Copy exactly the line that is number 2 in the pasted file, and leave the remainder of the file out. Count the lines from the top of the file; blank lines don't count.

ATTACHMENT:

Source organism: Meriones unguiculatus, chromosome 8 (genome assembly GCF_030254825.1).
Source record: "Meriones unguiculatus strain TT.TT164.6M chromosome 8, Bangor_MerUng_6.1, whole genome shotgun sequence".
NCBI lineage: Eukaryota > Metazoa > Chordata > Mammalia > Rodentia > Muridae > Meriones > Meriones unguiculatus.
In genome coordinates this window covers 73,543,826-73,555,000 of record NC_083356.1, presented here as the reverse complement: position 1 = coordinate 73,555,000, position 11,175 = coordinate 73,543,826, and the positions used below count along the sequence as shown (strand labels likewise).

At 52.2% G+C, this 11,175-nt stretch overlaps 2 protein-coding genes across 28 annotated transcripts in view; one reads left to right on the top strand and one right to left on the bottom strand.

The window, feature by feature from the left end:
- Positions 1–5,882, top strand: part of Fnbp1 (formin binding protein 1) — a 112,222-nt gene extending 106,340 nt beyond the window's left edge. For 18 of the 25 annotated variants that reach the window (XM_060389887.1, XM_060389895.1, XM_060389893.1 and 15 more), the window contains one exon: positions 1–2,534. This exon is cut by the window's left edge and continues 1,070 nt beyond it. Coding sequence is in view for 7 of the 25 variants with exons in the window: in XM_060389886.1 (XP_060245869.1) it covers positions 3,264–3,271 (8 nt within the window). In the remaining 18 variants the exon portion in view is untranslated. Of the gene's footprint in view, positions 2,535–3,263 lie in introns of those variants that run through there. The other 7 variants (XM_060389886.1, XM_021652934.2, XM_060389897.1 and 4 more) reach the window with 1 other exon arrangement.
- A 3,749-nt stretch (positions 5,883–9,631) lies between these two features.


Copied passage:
Source record: "Meriones unguiculatus strain TT.TT164.6M chromosome 8, Bangor_MerUng_6.1, whole genome shotgun sequence".